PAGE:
Family Law and Affordable Care Act Tax Issues
Authored By: Northwest Justice Project
Learn how factors such as tax filing status, child custody, and changes in family composition may impact your health insurance coverage and taxes. #5718EN
- How does the IRS determine my marital status for tax filing purposes?
- I’m married and would like to get tax credit to help pay for medical coverage. What do I need to do when I file my taxes?
- I am a domestic violence survivor. I cannot file taxes jointly with my spouse. What should I do?
- My spouse left and I cannot find him/her. What should I do?
- I lived apart from my spouse for the last part of the year. Do I have to file jointly with my spouse to get Premium Tax Credits?
- My marital status changed during the tax year. What filing status should I use?
- My spouse died during the tax year. What filing status should I use?
- I am legally married to my same sex spouse. Can I file as married and claim Premium Tax Credits?
- Do I have to get health insurance for everyone in my family?
- Can I get Premium Tax Credits for my child?
- I do not have custody of my children. Will I have to pay a tax penalty if they are not insured?
- I have custody of my children. The other parent is required to provide health insurance under a child support order but has not done so. Will I face a penalty?
The Affordable Care Act (“ACA”) requires most U.S. citizens and lawfully present immigrants to have basic medical coverage for themselves and their dependents. If you do not have such coverage, you may have to pay a penalty when you file your taxes. Although the President recently signed a new law repealing the tax penalty, this repeal does not take effect until you file your tax return in 2020 (for tax year 2019).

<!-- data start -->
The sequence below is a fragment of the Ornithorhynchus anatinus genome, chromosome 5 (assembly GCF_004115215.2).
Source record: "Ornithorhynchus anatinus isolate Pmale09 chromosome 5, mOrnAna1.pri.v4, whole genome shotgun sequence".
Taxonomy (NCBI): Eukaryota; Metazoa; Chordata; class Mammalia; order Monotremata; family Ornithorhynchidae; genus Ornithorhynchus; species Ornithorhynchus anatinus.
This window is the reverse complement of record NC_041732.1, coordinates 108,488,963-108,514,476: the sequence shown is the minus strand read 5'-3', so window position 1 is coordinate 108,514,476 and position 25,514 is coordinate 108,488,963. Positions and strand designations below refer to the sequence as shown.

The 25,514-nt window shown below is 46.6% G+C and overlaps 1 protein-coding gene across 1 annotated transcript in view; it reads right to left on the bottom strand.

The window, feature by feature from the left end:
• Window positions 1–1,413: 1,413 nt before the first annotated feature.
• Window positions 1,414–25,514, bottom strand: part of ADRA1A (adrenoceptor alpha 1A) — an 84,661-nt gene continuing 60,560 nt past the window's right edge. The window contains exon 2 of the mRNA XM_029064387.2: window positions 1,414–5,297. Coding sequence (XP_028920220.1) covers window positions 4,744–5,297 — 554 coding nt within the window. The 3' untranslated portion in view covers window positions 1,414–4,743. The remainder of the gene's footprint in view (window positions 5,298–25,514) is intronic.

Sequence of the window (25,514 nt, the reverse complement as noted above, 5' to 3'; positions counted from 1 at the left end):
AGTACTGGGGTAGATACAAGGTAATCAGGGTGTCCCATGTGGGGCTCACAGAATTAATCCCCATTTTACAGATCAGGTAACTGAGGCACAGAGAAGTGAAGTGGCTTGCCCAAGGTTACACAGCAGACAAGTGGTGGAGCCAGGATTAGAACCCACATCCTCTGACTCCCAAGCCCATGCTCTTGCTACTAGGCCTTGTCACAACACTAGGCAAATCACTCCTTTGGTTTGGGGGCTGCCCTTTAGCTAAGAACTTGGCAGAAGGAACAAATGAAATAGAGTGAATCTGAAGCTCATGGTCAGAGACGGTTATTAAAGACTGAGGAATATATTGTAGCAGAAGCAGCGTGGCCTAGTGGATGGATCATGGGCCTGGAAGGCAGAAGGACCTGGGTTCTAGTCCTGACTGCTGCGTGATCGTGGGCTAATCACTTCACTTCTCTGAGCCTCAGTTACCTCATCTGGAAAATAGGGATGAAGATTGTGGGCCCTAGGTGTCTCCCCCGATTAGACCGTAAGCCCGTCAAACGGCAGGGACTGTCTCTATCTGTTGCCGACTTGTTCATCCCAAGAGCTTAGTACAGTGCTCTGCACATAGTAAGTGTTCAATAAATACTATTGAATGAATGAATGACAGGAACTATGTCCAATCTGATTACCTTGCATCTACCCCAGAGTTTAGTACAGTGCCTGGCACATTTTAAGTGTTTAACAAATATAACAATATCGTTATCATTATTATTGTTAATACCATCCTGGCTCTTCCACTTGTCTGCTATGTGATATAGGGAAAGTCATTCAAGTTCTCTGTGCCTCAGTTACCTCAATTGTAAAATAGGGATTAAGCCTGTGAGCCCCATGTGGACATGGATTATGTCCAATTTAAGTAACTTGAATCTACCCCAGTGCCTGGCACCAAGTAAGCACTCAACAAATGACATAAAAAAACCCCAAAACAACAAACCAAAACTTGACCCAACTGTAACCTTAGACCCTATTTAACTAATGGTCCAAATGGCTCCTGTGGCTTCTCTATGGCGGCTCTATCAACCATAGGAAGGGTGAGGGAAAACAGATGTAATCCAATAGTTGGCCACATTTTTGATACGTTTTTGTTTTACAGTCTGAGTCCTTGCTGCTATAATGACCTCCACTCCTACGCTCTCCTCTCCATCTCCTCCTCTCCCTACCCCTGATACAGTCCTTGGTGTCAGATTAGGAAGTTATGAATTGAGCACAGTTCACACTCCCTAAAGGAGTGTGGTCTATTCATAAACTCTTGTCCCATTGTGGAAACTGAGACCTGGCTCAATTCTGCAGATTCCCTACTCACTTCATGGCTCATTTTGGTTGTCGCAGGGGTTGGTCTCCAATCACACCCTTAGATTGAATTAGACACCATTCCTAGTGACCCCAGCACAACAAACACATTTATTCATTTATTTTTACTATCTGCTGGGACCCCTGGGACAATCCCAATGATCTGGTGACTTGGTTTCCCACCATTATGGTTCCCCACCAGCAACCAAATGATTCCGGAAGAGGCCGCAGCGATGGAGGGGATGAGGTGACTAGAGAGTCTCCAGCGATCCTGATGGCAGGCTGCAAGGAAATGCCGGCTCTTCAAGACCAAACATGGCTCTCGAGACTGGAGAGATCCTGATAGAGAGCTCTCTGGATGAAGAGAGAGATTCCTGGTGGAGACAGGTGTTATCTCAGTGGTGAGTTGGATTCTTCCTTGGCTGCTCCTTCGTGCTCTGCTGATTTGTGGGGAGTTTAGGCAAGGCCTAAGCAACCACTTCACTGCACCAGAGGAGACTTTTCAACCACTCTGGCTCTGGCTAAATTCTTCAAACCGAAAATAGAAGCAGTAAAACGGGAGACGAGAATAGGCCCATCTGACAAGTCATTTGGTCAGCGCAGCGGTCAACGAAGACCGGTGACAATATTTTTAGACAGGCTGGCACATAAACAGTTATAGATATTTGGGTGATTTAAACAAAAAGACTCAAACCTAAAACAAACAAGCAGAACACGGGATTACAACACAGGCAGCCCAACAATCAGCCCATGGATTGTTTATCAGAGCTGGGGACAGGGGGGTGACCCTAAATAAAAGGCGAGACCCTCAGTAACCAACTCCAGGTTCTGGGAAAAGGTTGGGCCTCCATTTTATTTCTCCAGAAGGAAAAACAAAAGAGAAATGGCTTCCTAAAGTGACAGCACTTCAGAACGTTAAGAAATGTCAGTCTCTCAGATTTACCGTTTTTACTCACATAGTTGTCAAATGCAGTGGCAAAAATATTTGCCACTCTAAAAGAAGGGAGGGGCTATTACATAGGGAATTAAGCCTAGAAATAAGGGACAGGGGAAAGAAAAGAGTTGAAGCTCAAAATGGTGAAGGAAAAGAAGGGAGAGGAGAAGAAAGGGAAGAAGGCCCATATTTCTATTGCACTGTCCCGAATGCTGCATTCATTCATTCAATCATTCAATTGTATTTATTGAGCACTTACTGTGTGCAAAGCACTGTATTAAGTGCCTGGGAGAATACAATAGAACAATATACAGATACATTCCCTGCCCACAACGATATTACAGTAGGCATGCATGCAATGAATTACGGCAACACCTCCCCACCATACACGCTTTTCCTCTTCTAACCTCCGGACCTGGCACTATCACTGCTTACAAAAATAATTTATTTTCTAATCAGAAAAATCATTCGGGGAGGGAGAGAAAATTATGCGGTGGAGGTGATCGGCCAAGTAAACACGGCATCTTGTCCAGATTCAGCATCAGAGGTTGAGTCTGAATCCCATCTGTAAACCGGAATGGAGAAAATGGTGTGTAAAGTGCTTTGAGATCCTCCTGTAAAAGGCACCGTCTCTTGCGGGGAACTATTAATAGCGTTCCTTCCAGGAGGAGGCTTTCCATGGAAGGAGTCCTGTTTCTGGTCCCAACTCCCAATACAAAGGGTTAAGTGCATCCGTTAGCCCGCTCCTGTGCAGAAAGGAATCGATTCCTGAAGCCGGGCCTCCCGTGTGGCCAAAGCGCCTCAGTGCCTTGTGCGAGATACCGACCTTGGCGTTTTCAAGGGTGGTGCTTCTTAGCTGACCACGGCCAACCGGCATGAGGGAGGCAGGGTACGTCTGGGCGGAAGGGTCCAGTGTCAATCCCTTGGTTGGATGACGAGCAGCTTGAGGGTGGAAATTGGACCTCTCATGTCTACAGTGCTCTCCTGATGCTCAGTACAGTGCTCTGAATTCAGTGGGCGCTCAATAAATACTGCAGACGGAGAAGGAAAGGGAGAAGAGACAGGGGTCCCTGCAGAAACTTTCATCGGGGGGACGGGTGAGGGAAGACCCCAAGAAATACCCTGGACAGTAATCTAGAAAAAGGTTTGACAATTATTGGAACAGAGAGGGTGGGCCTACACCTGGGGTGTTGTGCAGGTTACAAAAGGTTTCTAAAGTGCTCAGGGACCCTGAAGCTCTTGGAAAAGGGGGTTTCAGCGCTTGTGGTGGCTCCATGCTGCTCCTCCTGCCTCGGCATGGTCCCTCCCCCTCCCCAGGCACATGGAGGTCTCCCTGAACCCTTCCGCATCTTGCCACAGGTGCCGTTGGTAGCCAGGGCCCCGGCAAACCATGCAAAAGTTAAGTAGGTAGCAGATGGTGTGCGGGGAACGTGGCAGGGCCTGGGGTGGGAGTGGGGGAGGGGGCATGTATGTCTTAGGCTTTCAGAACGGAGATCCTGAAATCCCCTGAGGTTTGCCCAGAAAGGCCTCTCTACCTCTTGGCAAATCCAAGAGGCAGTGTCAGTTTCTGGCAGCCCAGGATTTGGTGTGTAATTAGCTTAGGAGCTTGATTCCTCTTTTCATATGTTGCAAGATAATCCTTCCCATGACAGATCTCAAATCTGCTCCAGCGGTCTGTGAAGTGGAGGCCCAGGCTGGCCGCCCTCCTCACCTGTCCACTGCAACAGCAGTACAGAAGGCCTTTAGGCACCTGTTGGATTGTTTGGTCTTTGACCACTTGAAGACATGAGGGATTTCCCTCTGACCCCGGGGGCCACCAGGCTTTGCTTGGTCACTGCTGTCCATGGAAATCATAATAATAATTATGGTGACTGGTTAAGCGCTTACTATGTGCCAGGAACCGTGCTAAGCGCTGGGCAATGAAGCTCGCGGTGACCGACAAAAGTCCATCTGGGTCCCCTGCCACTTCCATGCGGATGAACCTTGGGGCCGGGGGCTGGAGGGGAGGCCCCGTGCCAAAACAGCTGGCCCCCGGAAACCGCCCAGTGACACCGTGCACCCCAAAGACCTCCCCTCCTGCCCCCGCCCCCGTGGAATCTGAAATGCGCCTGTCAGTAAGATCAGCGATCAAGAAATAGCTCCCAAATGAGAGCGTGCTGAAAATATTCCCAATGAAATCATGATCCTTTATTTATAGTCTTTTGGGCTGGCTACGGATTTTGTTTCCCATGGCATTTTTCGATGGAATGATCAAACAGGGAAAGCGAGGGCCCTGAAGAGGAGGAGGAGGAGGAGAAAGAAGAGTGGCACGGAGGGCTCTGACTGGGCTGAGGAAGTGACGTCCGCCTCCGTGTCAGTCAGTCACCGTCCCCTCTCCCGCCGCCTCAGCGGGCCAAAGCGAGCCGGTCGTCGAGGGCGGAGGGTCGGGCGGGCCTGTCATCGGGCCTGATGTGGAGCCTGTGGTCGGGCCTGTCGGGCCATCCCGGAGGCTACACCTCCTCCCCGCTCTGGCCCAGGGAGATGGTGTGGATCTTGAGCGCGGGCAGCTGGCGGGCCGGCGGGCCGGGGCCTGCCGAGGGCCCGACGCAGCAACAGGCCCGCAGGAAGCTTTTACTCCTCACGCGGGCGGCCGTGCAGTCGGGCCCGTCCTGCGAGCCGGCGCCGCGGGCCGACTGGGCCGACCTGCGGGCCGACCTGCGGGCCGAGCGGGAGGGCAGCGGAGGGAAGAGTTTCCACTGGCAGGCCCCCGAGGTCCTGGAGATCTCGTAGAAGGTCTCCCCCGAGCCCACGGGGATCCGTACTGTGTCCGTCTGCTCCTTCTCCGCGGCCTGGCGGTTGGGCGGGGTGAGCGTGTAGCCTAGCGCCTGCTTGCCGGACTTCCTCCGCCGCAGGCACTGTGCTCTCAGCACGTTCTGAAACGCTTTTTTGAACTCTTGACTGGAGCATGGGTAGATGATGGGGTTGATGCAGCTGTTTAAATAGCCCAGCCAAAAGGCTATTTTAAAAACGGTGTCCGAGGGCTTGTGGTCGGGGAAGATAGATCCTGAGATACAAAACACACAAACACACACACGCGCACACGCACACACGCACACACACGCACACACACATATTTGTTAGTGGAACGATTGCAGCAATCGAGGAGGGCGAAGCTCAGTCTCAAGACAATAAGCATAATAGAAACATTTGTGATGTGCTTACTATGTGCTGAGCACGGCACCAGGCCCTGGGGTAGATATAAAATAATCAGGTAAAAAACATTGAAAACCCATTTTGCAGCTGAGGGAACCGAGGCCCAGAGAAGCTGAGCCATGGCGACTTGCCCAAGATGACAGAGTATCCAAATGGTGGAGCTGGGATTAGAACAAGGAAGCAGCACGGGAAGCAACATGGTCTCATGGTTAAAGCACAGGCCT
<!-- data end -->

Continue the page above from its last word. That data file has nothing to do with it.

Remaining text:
This publication provides general information about how factors such as tax filing status, child custody, and changes in family composition may impact your medical coverage and taxes.
Under IRS rules, your marital status is determined by whether you were single, married, legally separated, or divorced on the last day of the calendar year.
I’m married and would like to get tax credit to help pay for medical coverage. What do I need to do when I file my taxes?
Most people who are legally married must file as “married filing jointly” to be eligible for Premium Tax Credit to help pay for their medical coverage. Our publication Taxes and the Affordable Care Act- Premium Tax Credit has more information.
There are some exceptions to this general rule. We discuss them below.
You may be eligible for the domestic violence exception to the joint filing requirement for Premium Tax Credit. You must show:
- you live apart from your spouse at the time you file your return
- you are a survivor of domestic violence
You may claim this exception for a maximum of three years.
You may be eligible for an “abandoned spouse” exception to the joint filing requirement for Premium Tax Credit. You must show:
- you live apart from your spouse at the time you file your tax return
- you have been unable to find your spouse after making reasonable efforts to do so
You may claim this exception for a maximum of three years.
I lived apart from my spouse for the last part of the year. Do I have to file jointly with my spouse to get Premium Tax Credits?
If you lived apart from your spouse for the last six months of the tax year, you may be eligible to file as “Head of Household” and exempt from the joint filing requirement for Premium Tax Credit. You must show: